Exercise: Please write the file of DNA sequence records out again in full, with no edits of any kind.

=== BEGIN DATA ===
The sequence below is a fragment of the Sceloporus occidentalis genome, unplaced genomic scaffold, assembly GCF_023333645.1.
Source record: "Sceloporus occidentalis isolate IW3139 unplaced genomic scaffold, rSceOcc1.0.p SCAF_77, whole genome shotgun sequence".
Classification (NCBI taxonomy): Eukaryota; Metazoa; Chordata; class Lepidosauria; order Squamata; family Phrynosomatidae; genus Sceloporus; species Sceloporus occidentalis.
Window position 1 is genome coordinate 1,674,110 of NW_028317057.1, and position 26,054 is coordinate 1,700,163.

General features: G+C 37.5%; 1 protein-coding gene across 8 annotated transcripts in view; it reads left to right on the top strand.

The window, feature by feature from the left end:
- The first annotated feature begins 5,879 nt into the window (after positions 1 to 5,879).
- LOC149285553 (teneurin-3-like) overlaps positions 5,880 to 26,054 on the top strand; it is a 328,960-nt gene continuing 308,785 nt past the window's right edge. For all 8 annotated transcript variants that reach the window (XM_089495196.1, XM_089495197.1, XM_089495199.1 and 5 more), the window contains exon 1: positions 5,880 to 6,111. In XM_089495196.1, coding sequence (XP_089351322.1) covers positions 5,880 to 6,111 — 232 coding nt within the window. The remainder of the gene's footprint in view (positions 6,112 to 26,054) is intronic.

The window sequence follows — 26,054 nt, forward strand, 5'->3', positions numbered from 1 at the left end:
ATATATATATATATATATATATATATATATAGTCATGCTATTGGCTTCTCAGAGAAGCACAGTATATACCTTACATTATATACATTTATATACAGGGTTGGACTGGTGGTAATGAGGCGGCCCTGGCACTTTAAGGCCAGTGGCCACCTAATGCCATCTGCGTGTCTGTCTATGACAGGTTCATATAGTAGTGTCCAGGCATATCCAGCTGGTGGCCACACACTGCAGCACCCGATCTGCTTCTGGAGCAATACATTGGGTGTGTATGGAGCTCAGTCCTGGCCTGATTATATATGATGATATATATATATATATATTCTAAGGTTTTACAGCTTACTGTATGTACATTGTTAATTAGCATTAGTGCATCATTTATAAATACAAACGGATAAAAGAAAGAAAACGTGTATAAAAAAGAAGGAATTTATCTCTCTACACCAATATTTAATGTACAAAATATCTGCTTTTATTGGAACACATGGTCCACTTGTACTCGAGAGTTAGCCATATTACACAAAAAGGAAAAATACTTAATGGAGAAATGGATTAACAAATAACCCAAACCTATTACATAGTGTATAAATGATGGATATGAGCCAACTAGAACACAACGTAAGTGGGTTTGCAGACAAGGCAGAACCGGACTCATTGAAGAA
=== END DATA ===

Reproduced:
The sequence below is a fragment of the Sceloporus occidentalis genome, unplaced genomic scaffold, assembly GCF_023333645.1.
Source record: "Sceloporus occidentalis isolate IW3139 unplaced genomic scaffold, rSceOcc1.0.p SCAF_77, whole genome shotgun sequence".
Classification (NCBI taxonomy): Eukaryota; Metazoa; Chordata; class Lepidosauria; order Squamata; family Phrynosomatidae; genus Sceloporus; species Sceloporus occidentalis.
Window position 1 is genome coordinate 1,674,110 of NW_028317057.1, and position 26,054 is coordinate 1,700,163.

General features: G+C 37.5%; 1 protein-coding gene across 8 annotated transcripts in view; it reads left to right on the top strand.

The window, feature by feature from the left end:
- The first annotated feature begins 5,879 nt into the window (after positions 1 to 5,879).
- LOC149285553 (teneurin-3-like) overlaps positions 5,880 to 26,054 on the top strand; it is a 328,960-nt gene continuing 308,785 nt past the window's right edge. For all 8 annotated transcript variants that reach the window (XM_089495196.1, XM_089495197.1, XM_089495199.1 and 5 more), the window contains exon 1: positions 5,880 to 6,111. In XM_089495196.1, coding sequence (XP_089351322.1) covers positions 5,880 to 6,111 — 232 coding nt within the window. The remainder of the gene's footprint in view (positions 6,112 to 26,054) is intronic.

The window sequence follows — 26,054 nt, forward strand, 5'->3', positions numbered from 1 at the left end:
ATATATATATATATATATATATATATATATAGTCATGCTATTGGCTTCTCAGAGAAGCACAGTATATACCTTACATTATATACATTTATATACAGGGTTGGACTGGTGGTAATGAGGCGGCCCTGGCACTTTAAGGCCAGTGGCCACCTAATGCCATCTGCGTGTCTGTCTATGACAGGTTCATATAGTAGTGTCCAGGCATATCCAGCTGGTGGCCACACACTGCAGCACCCGATCTGCTTCTGGAGCAATACATTGGGTGTGTATGGAGCTCAGTCCTGGCCTGATTATATATGATGATATATATATATATATATTCTAAGGTTTTACAGCTTACTGTATGTACATTGTTAATTAGCATTAGTGCATCATTTATAAATACAAACGGATAAAAGAAAGAAAACGTGTATAAAAAAGAAGGAATTTATCTCTCTACACCAATATTTAATGTACAAAATATCTGCTTTTATTGGAACACATGGTCCACTTGTACTCGAGAGTTAGCCATATTACACAAAAAGGAAAAATACTTAATGGAGAAATGGATTAACAAATAACCCAAACCTATTACATAGTGTATAAATGATGGATATGAGCCAACTAGAACACAACGTAAGTGGGTTTGCAGACAAGGCAGAACCGGACTCATTGAAGAA